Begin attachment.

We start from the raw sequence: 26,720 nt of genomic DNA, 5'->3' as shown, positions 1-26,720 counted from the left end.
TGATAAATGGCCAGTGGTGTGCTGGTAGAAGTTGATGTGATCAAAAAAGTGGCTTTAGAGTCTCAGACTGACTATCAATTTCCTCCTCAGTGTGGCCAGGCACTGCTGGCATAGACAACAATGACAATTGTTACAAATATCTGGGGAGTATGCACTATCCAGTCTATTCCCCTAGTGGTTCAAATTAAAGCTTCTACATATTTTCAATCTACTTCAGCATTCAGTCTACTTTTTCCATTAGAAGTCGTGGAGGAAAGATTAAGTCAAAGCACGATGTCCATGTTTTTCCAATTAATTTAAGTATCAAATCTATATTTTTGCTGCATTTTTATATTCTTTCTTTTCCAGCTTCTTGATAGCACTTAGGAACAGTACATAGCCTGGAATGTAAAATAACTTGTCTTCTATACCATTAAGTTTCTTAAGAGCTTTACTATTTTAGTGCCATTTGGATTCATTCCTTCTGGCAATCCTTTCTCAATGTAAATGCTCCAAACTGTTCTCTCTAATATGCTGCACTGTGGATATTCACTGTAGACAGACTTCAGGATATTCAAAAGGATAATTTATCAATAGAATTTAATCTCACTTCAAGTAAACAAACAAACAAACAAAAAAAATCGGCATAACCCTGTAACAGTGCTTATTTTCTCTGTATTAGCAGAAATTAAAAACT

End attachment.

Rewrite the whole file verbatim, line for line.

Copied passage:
We start from the raw sequence: 26,720 nt of genomic DNA, 5'->3' as shown, positions 1-26,720 counted from the left end.
TGATAAATGGCCAGTGGTGTGCTGGTAGAAGTTGATGTGATCAAAAAAGTGGCTTTAGAGTCTCAGACTGACTATCAATTTCCTCCTCAGTGTGGCCAGGCACTGCTGGCATAGACAACAATGACAATTGTTACAAATATCTGGGGAGTATGCACTATCCAGTCTATTCCCCTAGTGGTTCAAATTAAAGCTTCTACATATTTTCAATCTACTTCAGCATTCAGTCTACTTTTTCCATTAGAAGTCGTGGAGGAAAGATTAAGTCAAAGCACGATGTCCATGTTTTTCCAATTAATTTAAGTATCAAATCTATATTTTTGCTGCATTTTTATATTCTTTCTTTTCCAGCTTCTTGATAGCACTTAGGAACAGTACATAGCCTGGAATGTAAAATAACTTGTCTTCTATACCATTAAGTTTCTTAAGAGCTTTACTATTTTAGTGCCATTTGGATTCATTCCTTCTGGCAATCCTTTCTCAATGTAAATGCTCCAAACTGTTCTCTCTAATATGCTGCACTGTGGATATTCACTGTAGACAGACTTCAGGATATTCAAAAGGATAATTTATCAATAGAATTTAATCTCACTTCAAGTAAACAAACAAACAAACAAAAAAAATCGGCATAACCCTGTAACAGTGCTTATTTTCTCTGTATTAGCAGAAATTAAAAACT